The Members concerned had several avenues open to them by which they could legitimately have raised their concern over the issues at stake in the case. These included making representations to the court through the proper channels, as they were invited to do, and approaching the Government’s point of liaison with the judiciary, the Lord Chancellor. Despite having these alternative options, they chose to write privately to two senior judges to request their intervention in a decision that properly belonged to Mrs Justice Whipple and that would be made in accordance with the court’s normal processes. Their letters were, appropriately, disregarded and they were rebuked by the Lord Chief Justice. There is no suggestion that the Members concerned actually influenced the outcome of the hearing. But they sought to do so, and by acting as they did risked giving the impression that elected politicians can bring influence to bear on the judiciary, out of public view and in a way not open to others. Such egregious behaviour is corrosive to the rule of law and, if allowed to continue unchecked, could undermine public trust in the independence of judges.
We therefore agree with the Commissioner that, in sending their letters of 19 and 22 November 2020, Mrs Elphicke, Sir Roger, Mr Holloway, Col Stewart and Ms Villiers undertook an action which caused significant damage to the reputation and integrity of the House of Commons as a whole, or of its Members generally, and was therefore a breach of paragraph 17 of the Code.
We further conclude, as a consequence of the above, that, by using House-provided stationery in order to do so, Mrs Elphicke, Sir Roger, Mr Holloway, Col Stewart and Ms Villiers also breached paragraph 16 of the Code.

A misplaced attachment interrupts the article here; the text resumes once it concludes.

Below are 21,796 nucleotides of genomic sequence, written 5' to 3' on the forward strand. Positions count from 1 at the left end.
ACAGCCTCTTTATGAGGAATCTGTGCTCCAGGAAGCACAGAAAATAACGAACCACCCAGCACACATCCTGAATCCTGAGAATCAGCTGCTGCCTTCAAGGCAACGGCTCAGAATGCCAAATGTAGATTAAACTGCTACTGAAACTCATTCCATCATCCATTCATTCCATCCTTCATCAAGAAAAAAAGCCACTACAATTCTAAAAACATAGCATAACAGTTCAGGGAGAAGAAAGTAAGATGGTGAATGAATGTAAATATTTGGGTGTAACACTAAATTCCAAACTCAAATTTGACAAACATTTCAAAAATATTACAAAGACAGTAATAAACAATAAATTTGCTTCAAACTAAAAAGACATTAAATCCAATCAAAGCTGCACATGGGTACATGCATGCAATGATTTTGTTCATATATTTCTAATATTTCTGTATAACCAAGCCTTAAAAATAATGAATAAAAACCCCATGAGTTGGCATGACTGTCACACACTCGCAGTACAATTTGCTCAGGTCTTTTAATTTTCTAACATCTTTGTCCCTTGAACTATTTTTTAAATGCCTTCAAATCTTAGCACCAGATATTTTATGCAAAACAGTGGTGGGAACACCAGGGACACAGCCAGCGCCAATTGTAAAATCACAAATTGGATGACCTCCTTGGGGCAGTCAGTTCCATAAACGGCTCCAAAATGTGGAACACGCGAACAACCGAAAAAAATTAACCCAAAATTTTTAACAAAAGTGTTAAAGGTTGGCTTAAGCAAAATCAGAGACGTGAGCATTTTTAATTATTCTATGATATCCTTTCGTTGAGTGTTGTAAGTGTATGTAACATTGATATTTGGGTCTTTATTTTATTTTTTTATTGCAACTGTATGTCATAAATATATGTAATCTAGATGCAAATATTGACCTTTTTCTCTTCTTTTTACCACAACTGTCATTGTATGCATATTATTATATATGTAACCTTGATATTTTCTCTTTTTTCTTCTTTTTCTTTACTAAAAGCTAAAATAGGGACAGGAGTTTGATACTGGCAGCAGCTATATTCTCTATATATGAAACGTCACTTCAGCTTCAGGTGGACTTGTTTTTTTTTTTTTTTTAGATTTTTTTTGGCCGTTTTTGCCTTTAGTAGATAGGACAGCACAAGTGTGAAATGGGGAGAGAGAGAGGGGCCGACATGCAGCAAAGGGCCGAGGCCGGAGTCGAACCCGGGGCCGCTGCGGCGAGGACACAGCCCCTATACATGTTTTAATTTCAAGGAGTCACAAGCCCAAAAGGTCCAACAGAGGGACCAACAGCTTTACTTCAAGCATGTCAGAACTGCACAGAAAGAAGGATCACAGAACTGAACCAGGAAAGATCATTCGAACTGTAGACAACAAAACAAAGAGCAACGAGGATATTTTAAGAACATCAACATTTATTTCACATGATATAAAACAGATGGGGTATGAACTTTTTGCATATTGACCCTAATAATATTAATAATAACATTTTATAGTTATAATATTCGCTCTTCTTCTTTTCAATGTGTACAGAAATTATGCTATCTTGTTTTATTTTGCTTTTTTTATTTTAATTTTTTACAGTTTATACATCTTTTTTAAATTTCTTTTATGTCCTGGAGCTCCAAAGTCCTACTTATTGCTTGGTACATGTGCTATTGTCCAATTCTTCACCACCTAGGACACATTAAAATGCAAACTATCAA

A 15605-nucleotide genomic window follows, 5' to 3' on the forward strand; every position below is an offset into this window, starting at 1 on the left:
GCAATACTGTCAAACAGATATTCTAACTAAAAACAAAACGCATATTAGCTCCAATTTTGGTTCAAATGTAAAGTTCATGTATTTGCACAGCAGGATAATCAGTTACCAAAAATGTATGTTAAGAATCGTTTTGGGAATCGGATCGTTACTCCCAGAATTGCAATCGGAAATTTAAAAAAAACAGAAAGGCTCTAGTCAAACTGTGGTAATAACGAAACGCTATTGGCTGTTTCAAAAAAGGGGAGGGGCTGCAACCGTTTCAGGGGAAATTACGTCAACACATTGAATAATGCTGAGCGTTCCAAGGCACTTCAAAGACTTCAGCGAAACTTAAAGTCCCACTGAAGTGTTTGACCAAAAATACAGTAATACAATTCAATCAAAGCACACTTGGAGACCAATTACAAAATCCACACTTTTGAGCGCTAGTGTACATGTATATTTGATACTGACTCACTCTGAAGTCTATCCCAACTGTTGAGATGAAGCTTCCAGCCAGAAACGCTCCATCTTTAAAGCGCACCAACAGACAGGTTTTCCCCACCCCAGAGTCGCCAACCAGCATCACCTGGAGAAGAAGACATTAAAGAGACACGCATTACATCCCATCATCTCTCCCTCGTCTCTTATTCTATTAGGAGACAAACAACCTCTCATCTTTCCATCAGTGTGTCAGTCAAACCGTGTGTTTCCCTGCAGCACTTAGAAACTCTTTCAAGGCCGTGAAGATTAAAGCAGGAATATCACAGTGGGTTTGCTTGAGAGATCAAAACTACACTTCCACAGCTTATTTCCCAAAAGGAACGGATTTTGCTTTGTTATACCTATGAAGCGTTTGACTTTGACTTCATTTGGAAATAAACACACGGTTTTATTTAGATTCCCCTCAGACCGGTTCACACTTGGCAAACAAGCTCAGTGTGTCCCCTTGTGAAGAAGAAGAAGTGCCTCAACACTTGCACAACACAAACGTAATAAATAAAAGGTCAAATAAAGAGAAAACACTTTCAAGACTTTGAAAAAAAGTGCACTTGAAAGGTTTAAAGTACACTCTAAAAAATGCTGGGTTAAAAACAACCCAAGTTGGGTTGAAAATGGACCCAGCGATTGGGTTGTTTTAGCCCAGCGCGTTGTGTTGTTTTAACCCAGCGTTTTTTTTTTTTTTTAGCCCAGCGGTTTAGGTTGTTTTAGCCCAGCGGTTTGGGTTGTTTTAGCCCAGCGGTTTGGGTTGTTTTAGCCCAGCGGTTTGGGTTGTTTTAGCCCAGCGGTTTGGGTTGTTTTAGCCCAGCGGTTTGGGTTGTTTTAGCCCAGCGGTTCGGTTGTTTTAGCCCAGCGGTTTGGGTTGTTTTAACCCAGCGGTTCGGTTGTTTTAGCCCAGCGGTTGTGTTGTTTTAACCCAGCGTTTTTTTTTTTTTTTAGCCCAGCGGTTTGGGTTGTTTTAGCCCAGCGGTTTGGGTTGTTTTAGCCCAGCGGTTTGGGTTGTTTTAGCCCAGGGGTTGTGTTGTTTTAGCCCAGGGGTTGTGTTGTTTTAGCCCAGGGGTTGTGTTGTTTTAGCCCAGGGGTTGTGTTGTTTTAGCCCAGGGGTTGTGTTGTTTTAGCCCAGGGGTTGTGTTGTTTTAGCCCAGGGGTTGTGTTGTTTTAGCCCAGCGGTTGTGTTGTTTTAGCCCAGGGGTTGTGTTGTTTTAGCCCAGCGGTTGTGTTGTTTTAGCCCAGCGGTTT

Anti-Brexit backbencher Roger Gale was one of only two Tory MPs to oppose the Internal Market Bill at its second reading. Now he is upping his opposition to Government with an extraordinary call for Boris to resign if no deal is agreed with the EU. This would, of course, effectively give Brussels the power to get rid of the PM by rejecting any deal, something Guido is sure would surely tempt the likes of Von der Leyen. This morning Gale issued a statement saying:
“If Mr Johnson fails to reach an acceptable trade agreement with the EU the Prime Minister will also have failed the people of the United Kingdom. As a lifelong member of the Conservative Party, I believe that Mr Johnson’s position as Prime Minister would be untenable.
As an honourable man, he would have to make way for somebody more able to pick up the pieces, to re-unite the whole Country and to show the leadership that Great Britain and Northern Ireland deserves.”
Gale, who enthusiastically campaigned for Jeremy Hunt in the leadership election, is unlikely to win round many colleagues with this line of argument…
Senior Tories continue to slam the government following Brandon Lewis’s admission that the Internal Market Bill does break international law. This morning Sir Roger Gale told LBC he does expect justice secretary Robert Buckland to “fall on his sword” following the resignation of the government’s legal advisor Jonathan Jones.
Then this afternoon, former Tory leader and Brexiteer stalwart Lord Howard took to slamming the government in the Lords, criticising the damage done to the UK’s reputation for “probity and respect for the rule of law” following Lewis’s “five words” in the Commons. Stick with Guido as he brings you the latest updates on the government’s election promise to get Brexit done and end the arguing…